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Civilisations have come and gone. But descendents of those people have formed new civilisations.
But the descendants didn't say "Hey, let's go play in the xxxxxx" (lime pits, lead mines, toxic waste pond, etc)
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Old 05-20-2011, 07:55 AM   #247
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While coal and dams can and do indeed cause many casualties, I think the potential damage of nuclear incidents is much bigger, but is not being seriously considered because instead of looking at the potential catastrophes...
Potentially the heating of the artic, led to a massive loss of ice, and therefore mass, from that region of the earth. The redistribution of that mass caused extra strain on the fault. This led to a 8.9 earthquake instead of a smaller earthquake. Leading to this catastrophy.

So POTENTIALLY coal and oil led to this disaster. Yet the insurance for oil refineries and coal plants doesn't include scenarios such as this.

Everything you state about what you THINK is fine. But when you look at what has already happened, coal is more damaging.

I am fine with the idea of improving nuclear power. But we should take care of the bigger threat which is already damaging us first, then take care of the making the safer sources of power safer yet.
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Old 05-27-2011, 08:18 AM   #248
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Super typhoon projected to pass over Fukushima power plant


EDIT: no longer true, projection has changed. Also, will have weakened to "tropical storm" by the time it reaches that area.
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Old 05-27-2011, 08:56 AM   #249
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I think that is stretching things. Isn't the plant along the northern coast?
So according to the forcast, the storm is predicted to be of tropical storm strength as it approaches, and I NOT forecast to pass over the plant.
No need to exaggerate things, they are bad enough as it is.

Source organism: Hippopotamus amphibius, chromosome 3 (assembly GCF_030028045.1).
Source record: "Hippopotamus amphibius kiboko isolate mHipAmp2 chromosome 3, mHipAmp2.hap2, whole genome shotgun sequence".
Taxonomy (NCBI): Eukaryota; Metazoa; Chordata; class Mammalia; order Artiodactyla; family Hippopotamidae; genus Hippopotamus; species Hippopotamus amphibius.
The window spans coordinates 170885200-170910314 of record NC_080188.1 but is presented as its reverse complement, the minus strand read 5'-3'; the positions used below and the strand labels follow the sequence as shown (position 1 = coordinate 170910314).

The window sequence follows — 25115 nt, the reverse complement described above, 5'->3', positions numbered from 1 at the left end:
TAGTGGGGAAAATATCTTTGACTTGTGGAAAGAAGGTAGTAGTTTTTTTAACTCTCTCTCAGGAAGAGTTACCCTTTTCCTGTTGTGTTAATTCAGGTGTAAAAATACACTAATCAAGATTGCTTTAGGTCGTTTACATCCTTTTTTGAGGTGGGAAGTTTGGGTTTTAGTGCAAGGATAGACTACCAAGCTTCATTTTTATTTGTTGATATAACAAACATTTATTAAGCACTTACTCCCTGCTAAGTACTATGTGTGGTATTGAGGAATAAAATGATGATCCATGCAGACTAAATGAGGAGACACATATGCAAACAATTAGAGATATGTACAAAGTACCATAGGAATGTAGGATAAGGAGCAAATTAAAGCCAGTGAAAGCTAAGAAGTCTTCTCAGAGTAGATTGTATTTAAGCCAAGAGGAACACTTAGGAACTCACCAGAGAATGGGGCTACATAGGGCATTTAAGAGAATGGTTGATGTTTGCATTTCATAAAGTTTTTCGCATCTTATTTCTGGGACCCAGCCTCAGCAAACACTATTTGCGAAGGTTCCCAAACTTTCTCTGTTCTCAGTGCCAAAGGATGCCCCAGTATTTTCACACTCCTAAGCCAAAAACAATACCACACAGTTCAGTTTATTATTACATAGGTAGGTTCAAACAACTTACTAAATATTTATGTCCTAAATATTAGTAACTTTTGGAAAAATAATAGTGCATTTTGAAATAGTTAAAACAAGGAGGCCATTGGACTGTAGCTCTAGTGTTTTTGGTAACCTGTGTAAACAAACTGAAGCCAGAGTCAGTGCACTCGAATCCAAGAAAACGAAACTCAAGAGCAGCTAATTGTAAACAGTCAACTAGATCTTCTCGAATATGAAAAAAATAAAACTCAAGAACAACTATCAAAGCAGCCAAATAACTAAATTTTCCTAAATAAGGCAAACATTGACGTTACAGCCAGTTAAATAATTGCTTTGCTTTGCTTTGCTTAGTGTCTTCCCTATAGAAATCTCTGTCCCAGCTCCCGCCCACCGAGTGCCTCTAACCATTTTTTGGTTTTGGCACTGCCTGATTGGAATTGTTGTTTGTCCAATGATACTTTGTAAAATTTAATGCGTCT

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Old 05-27-2011, 09:02 AM   #250
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I think that is stretching things. Isn't the plant along the northern coast?
So according to the forcast, the storm is predicted to be of tropical storm strength as it approaches, and I NOT forecast to pass over the plant.
No need to exaggerate things, they are bad enough as it is.
You're right. Sorry, I didn't notice the projection had changed in the meanwhile. Sometime earlier it looked like this:



Also, by the time it gets in that region, it will have weakend to a "tropical storm" which may still be far from ideal, but is better than a taifun.
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Old 08-01-2011, 06:02 PM   #251
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Some news about Fukushima radiation readings: Bogleheads :: View topic - Fukushima referring to Tepco Says Highest Radiation Yet Is Detected at Fukushima Dai-Ichi - Bloomberg.
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Old 09-30-2011, 08:49 AM   #252
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PBS aired a NOVA program about the quake and tsunami a few days ago that they have made available online: NOVA | Japan's Killer Quake

(apologies if this link has been posted previously, I could not find it)
A followup to this one from a few months ago. Last night I viewed another NOVA special about the Japan earthquake/tsunami:

NOVA | Surviving the Tsunami